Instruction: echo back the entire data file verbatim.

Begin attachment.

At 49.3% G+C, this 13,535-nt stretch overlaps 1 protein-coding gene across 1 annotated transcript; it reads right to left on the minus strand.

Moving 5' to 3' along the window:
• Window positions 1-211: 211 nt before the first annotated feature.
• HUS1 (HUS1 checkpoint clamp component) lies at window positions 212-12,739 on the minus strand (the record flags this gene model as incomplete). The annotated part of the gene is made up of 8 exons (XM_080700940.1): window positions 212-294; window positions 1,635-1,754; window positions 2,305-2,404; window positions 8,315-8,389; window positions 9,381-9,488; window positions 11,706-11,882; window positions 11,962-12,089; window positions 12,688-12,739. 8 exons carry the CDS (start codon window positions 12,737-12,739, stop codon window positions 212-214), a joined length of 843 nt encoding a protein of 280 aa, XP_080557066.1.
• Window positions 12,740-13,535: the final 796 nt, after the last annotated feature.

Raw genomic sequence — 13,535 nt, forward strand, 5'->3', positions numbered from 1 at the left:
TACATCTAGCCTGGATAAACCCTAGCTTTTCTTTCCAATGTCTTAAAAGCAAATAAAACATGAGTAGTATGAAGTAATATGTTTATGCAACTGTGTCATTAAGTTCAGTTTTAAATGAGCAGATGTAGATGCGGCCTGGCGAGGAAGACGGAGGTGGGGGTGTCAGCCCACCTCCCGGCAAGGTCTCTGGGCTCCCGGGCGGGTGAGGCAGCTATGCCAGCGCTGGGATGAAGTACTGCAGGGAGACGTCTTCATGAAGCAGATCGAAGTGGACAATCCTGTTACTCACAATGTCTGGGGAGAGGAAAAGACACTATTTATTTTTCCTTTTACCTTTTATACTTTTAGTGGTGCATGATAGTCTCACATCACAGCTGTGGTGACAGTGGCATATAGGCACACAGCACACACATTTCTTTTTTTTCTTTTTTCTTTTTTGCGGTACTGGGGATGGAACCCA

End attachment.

At 49.3% G+C, this 13,535-nt stretch overlaps 1 protein-coding gene across 1 annotated transcript; it reads right to left on the minus strand.

Moving 5' to 3' along the window:
• Window positions 1-211: 211 nt before the first annotated feature.
• HUS1 (HUS1 checkpoint clamp component) lies at window positions 212-12,739 on the minus strand (the record flags this gene model as incomplete). The annotated part of the gene is made up of 8 exons (XM_080700940.1): window positions 212-294; window positions 1,635-1,754; window positions 2,305-2,404; window positions 8,315-8,389; window positions 9,381-9,488; window positions 11,706-11,882; window positions 11,962-12,089; window positions 12,688-12,739. 8 exons carry the CDS (start codon window positions 12,737-12,739, stop codon window positions 212-214), a joined length of 843 nt encoding a protein of 280 aa, XP_080557066.1.
• Window positions 12,740-13,535: the final 796 nt, after the last annotated feature.

Raw genomic sequence — 13,535 nt, forward strand, 5'->3', positions numbered from 1 at the left:
TACATCTAGCCTGGATAAACCCTAGCTTTTCTTTCCAATGTCTTAAAAGCAAATAAAACATGAGTAGTATGAAGTAATATGTTTATGCAACTGTGTCATTAAGTTCAGTTTTAAATGAGCAGATGTAGATGCGGCCTGGCGAGGAAGACGGAGGTGGGGGTGTCAGCCCACCTCCCGGCAAGGTCTCTGGGCTCCCGGGCGGGTGAGGCAGCTATGCCAGCGCTGGGATGAAGTACTGCAGGGAGACGTCTTCATGAAGCAGATCGAAGTGGACAATCCTGTTACTCACAATGTCTGGGGAGAGGAAAAGACACTATTTATTTTTCCTTTTACCTTTTATACTTTTAGTGGTGCATGATAGTCTCACATCACAGCTGTGGTGACAGTGGCATATAGGCACACAGCACACACATTTCTTTTTTTTCTTTTTTCTTTTTTGCGGTACTGGGGATGGAACCCA